I’m beginning to think the most popular color this summer is orange.
It’s not just because my granddaughter, who attends Clemson University, likes to see me wearing orange, which might be a bit confusing if I’m in the stands on Oct. 22 when the Tigers play the Syracuse Orangemen.
No, as you’ve probably guessed by now, it’s because of all those orange “cone zones” on the highways I’ve been traveling this summer! The orange is everywhere, whether I’m on Highway 10/371 going north or Highway 55/52 going south, heading east or west. If the color is consistently orange, then the redundant message on many signs is the same as this article’s title printed on the sign above.
During backups, MnDOT’s preferred plan is not one line of cars lined up for one mile in one lane, but rather two lines of cars lined up a half a mile each in two lanes. This is abundantly clear because the highway department has redundantly planted the above sign beside each lane across the roadway from each other.
Honestly, I’ve begun to take these signs personally, choosing to apply them to my faith life, remembering the prayer disciplines that help me during “backups.”
The traffic jams I experience might not seem so long if I take a two-lane prayer approach instead of a one-lane prayer approach.
Around the turn of the 5th century A.D., philosopher and theologian St. Augustine, Bishop of Hippo, famously wrote, “Pray as though everything depended on God. Work as though everything depended on you.”
I studied the “Confessions of St. Augustine” as a philosophy major with a humanities minor at the University of Minnesota and again at Luther Seminary in theology courses. Still, the practical application of St. Augustine’s teaching on prayer has become clearer and more relevant to me sitting through the traffic backups this summer.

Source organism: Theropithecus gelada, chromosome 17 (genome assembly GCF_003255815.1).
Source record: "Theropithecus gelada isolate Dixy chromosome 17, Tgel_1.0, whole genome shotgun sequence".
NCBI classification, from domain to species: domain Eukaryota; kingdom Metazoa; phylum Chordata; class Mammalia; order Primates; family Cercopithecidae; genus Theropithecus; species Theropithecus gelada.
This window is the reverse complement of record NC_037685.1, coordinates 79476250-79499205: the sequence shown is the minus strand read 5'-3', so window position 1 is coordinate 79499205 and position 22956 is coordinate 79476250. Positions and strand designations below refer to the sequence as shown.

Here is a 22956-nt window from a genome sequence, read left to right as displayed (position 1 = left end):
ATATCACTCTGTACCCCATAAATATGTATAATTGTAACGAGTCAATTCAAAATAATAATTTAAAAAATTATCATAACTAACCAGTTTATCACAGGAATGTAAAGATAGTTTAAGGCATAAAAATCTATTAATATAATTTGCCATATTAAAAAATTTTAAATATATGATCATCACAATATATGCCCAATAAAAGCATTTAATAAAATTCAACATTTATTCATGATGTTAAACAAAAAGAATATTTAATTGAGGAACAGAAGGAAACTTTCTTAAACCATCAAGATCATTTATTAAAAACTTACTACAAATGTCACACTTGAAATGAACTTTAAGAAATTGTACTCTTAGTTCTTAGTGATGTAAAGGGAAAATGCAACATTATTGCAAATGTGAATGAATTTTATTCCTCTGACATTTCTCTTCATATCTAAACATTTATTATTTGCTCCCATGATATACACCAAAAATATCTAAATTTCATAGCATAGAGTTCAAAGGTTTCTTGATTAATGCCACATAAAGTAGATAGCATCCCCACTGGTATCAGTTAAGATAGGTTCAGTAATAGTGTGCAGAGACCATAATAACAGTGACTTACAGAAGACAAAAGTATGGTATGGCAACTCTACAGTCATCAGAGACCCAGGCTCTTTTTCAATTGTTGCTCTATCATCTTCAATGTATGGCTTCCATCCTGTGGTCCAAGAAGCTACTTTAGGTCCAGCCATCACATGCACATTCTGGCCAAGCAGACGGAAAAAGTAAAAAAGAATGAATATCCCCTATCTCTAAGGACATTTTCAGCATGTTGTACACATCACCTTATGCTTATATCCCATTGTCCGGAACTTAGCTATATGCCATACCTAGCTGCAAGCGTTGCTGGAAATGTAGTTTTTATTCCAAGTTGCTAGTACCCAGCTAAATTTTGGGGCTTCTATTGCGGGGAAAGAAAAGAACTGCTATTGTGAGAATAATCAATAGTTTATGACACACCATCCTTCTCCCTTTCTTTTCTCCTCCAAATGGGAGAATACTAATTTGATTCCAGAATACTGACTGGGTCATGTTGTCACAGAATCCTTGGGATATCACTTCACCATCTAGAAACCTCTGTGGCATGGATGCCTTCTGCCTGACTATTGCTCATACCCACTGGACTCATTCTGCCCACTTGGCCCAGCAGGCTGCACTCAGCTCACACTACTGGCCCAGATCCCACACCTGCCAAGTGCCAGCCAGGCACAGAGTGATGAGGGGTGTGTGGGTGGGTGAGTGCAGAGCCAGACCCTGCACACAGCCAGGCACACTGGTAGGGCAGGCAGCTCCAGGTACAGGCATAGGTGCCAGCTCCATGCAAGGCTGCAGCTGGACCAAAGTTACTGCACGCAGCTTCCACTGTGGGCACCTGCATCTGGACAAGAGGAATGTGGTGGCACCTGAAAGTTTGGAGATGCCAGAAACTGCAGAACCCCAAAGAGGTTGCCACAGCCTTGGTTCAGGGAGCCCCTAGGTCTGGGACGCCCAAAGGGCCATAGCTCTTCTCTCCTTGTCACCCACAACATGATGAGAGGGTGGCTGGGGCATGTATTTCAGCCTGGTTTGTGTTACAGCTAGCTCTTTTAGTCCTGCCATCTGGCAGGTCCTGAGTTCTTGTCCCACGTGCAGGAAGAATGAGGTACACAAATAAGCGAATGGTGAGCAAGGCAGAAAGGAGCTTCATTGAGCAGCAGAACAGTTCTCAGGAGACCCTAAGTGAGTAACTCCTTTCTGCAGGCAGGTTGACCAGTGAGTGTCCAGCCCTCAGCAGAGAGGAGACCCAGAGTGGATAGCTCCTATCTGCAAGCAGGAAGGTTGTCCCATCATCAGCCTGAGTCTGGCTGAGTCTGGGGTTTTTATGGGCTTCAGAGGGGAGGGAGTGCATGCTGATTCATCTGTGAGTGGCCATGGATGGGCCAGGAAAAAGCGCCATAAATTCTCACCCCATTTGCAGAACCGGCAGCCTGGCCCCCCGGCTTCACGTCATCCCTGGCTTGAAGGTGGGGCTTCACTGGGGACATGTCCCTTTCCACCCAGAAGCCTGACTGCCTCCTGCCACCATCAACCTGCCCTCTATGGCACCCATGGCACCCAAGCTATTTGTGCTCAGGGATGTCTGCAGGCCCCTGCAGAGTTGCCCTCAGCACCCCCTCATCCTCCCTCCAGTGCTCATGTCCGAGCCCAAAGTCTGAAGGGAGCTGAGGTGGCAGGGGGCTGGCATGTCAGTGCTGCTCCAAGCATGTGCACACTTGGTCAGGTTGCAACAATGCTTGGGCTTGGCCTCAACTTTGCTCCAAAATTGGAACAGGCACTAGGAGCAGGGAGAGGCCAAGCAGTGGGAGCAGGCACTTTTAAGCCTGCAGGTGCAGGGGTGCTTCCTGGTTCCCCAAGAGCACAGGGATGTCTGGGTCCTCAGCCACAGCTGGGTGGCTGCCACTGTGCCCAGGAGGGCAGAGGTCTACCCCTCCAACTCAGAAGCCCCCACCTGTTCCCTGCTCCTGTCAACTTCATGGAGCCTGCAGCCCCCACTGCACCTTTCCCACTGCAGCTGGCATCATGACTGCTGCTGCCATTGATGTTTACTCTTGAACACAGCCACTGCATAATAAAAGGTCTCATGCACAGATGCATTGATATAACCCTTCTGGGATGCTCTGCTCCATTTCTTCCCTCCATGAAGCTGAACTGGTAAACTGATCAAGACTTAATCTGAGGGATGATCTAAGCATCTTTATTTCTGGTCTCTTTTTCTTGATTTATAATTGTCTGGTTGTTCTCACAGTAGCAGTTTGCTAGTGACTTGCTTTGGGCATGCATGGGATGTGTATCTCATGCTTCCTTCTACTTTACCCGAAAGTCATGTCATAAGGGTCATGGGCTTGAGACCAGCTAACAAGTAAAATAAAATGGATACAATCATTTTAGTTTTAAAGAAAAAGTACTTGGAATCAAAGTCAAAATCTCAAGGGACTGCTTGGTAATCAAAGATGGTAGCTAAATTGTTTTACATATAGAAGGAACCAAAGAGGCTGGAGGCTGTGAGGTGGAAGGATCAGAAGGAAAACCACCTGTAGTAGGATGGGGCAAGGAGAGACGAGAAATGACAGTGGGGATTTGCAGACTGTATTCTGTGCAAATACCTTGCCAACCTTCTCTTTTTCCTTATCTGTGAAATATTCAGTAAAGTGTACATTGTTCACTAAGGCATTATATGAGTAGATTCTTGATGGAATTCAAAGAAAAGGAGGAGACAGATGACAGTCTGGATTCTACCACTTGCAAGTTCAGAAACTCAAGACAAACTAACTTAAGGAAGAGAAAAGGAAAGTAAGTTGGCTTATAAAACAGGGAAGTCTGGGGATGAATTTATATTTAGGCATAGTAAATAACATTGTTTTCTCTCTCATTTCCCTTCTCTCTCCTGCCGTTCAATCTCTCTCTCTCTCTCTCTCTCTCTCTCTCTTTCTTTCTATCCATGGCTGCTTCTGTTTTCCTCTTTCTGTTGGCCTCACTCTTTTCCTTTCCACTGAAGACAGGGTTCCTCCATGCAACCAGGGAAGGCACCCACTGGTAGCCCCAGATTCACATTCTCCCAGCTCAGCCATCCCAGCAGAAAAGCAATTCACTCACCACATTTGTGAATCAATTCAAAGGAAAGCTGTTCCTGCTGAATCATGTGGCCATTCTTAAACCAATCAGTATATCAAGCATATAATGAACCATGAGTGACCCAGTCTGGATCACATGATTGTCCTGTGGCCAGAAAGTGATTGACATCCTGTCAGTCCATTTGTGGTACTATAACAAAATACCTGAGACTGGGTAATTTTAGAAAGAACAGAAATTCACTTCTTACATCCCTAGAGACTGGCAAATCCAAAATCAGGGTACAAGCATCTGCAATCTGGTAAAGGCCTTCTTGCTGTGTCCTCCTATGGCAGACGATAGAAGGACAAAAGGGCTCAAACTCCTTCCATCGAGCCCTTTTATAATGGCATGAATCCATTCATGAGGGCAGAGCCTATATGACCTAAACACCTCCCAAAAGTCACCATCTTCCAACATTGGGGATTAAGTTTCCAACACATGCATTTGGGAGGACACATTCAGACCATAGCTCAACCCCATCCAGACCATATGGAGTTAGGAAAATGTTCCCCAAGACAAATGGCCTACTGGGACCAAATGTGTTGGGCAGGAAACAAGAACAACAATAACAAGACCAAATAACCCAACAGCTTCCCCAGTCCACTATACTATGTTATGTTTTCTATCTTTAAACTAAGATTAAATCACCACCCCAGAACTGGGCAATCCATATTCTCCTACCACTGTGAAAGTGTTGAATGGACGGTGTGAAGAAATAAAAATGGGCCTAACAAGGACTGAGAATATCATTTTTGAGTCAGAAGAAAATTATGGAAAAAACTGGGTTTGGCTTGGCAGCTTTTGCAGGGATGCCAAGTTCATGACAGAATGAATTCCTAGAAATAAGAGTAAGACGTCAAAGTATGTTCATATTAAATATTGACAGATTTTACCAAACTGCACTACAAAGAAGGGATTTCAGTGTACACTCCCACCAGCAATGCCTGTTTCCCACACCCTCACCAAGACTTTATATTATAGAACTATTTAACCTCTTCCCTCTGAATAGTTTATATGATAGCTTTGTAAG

His writings embrace countless subjects from original sin and just war theory to grace, freewill and predestination, but how wonderful to consider the interplay between praying and working as Godly means for just getting through life’s many backups more simply, effectively, and efficiently.
So often I waste energy and time thinking of ways to avoid life’s backups or finding ways around them when patient prayer and diligent work hand-in-hand with God will get me through whatever is ahead. If life is a journey, then my goal is simply to get through it with God’s help!
Praying as though everything depended on God is one lane in life’s roadway. Working as though everything depended on you is the other lane. Each must cooperate with the other.
Therefore, cooperation is important to remember on the highways this summer and every season!
Editor’s note: EPLN contributor Pastor Rod Anderson serves on the EPLN Board of Directors. Anderson is the former senior pastor of St. Andrew Lutheran Church in Eden Prairie. If you would like to contribute a faith-based column to EPLN, email email@example.com.
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